High oil and gas prices have boosted cash flow and profits at North Sea firms including the owner of the controversial Cambo field.
Siccar Point Energy enjoyed a $359 million (£275.3m) boost thanks to its holding in the BP Schiehallion field in the West of Shetland.
The firm, best known as the operator of the controversial Cambo oilfield, has released its full-year accounts for 2021.
As well as Schiehallion, Siccar Point Energy holds stakes in several high-profile including Equinor’s Mariner (8.89%) and Rosebank (20%), and its operated Cambo field (70%).
Along with partner Shell, Siccar Point was recently awarded a two-year extension by the regulator for the Cambo licences.
Earlier this month, it was announced that a deal had been struck for Ithaca Energy to acquire Siccar Point, expected to close in the second half of the year.
Siccar Point Energy reported pre-tax profits of $284.3m (£217.9m) in 2021, reversing a deficit of $266.1m the prior year.
Revenues surged from $142.3m in 2020 to $234.6m.
Serica’s ‘outstanding’ year
Meanwhile, Serica Energy enjoyed an “outstanding year” in 2021 as gross profits surged to £386.8 million, reversing £2.9m losses the prior year, amid a huge bump to commodity prices.
The North Sea operator has released its full year results for 2021, “illustrating the substantial changes” of the year.
Revenues jumped from £125.6m in 2020 to £514.1m, while pre-tax profits totalled £135.1m, up from £12.5m the prior period.
The jump in performance comes despite a drop in production to 22,200 barrels of oil equivalent per day, down from 23,800 boepd, due to an extended maintenance shutdown.
During the year, the firm started up the Rhum R3 well and the Columbus field in August and November respectively, and the firm’s overall reserves (2P) have increased to 62.2m boe, up from 61m.
Looking ahead to 2022, Serica plans to drill an exploration well at the North Eigg prospect “in early Q3 2022” using the Transocean Paul B Loyd Jr rig.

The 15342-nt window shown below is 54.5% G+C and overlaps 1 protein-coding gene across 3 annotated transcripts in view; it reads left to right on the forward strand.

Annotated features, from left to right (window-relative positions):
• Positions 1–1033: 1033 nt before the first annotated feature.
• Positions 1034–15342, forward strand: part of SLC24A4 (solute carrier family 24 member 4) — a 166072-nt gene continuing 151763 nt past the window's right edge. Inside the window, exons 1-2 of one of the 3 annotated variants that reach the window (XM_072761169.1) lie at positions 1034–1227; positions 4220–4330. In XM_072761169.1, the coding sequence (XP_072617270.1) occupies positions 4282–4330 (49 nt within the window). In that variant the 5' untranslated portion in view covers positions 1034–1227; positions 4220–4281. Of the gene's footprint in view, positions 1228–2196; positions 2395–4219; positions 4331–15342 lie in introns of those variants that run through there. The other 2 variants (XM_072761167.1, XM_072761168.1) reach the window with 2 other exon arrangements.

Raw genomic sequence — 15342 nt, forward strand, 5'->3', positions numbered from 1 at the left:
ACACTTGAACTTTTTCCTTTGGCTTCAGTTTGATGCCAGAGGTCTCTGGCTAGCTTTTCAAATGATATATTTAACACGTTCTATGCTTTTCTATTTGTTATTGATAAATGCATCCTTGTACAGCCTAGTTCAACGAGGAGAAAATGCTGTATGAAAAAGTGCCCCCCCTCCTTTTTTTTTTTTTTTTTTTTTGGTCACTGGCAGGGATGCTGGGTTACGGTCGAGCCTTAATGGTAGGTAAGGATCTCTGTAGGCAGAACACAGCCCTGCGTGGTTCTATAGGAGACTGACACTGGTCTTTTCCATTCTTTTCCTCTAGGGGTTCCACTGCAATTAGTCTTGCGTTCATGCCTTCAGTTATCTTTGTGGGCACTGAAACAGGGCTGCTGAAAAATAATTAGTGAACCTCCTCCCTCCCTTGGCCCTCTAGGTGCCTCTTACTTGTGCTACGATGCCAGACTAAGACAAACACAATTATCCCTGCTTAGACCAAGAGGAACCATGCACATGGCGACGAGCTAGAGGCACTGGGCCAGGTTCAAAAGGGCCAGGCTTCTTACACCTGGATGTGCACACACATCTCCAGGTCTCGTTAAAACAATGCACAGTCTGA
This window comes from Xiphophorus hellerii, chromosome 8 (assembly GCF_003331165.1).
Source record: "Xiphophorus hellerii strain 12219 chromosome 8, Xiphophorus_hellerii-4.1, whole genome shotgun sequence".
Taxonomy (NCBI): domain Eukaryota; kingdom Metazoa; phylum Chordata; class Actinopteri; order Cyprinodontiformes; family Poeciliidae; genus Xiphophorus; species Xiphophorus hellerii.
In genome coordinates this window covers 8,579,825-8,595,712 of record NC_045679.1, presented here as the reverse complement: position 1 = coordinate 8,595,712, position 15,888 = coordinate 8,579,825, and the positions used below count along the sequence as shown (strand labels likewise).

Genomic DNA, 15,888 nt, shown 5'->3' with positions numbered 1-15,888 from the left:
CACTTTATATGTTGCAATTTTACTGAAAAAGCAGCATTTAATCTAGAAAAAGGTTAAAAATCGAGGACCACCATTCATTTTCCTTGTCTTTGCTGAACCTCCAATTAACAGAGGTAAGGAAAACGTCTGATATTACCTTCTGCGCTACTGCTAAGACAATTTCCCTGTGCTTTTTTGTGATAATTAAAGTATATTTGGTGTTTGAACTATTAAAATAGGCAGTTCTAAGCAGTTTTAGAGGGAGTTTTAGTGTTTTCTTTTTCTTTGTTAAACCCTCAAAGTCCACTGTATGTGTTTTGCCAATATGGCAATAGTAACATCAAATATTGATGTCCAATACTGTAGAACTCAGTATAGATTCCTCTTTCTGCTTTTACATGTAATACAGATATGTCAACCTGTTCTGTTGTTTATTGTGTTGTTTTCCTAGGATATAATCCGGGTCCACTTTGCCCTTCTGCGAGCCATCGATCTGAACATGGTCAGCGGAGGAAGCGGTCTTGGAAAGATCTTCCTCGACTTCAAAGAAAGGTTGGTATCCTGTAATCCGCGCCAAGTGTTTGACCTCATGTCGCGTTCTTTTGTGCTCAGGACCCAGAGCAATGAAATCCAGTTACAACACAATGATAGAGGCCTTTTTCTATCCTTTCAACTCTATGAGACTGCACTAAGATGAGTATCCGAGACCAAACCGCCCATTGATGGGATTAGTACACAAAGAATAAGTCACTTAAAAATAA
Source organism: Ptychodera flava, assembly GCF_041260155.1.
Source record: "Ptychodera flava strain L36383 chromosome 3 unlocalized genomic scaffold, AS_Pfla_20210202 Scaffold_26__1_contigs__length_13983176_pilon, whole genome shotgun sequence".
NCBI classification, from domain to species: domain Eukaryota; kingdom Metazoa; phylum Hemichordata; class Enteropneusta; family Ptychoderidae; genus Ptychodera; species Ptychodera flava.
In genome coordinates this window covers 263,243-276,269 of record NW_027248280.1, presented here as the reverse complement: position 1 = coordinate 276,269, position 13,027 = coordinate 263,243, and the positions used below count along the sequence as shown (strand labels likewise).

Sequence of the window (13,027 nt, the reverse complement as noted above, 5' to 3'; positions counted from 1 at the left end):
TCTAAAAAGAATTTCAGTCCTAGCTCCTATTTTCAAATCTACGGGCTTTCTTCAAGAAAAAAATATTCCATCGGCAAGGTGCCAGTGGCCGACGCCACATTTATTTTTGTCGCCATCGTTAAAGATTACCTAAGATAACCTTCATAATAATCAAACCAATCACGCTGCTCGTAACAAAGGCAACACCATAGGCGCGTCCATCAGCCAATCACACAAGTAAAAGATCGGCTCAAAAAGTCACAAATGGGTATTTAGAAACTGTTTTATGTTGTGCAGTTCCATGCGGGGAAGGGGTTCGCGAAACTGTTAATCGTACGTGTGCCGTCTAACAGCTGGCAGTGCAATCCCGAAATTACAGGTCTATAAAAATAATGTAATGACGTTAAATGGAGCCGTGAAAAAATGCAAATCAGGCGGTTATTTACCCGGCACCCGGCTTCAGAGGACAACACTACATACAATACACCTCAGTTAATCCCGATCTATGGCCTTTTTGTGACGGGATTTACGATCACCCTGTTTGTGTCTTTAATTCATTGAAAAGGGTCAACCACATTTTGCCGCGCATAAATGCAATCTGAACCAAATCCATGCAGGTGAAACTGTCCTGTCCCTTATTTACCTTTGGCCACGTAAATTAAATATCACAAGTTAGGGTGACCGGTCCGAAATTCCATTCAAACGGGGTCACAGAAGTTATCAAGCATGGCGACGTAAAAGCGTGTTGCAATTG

North Eigg has estimated mid-case recoverable resources of 60 million boe, if a discovery is made.
Chief executive Mitch Flegg said 2021 was an “outstanding” year for the firm, adding he planned look for potential acquisition targets.
“We will continue to pursue our investment-led strategy this year with a planned well intervention programme on the Bruce, Keith and Rhum fields (“BKR”) in addition to our exploration well at North Eigg.
“As always, we continue to look for acquisition opportunities that fit our criteria and will add value for our stakeholders.”
The year also saw production-sharing agreements with BP, TotalEnergies and BHP come to an end, with the firm now benefiting from 100% of output from the Bruce, Keith and Rhum fields.
Chairman Tony Craven Walker said Serica has been on a “remarkable transformation” in recent years and said it has an “important role to play” as a British firm operating major facilities in the North Sea.
“The tragic events in Europe now taking place have underscored the importance of our own domestic resources.
“I am hopeful that, with the recent publication of the British energy security strategy, government policy imbalances will now be corrected and that companies like Serica will be given the encouragement needed to continue the investment required to optimise the value and benefit of existing domestic resources whilst the development of new energy sources continues.”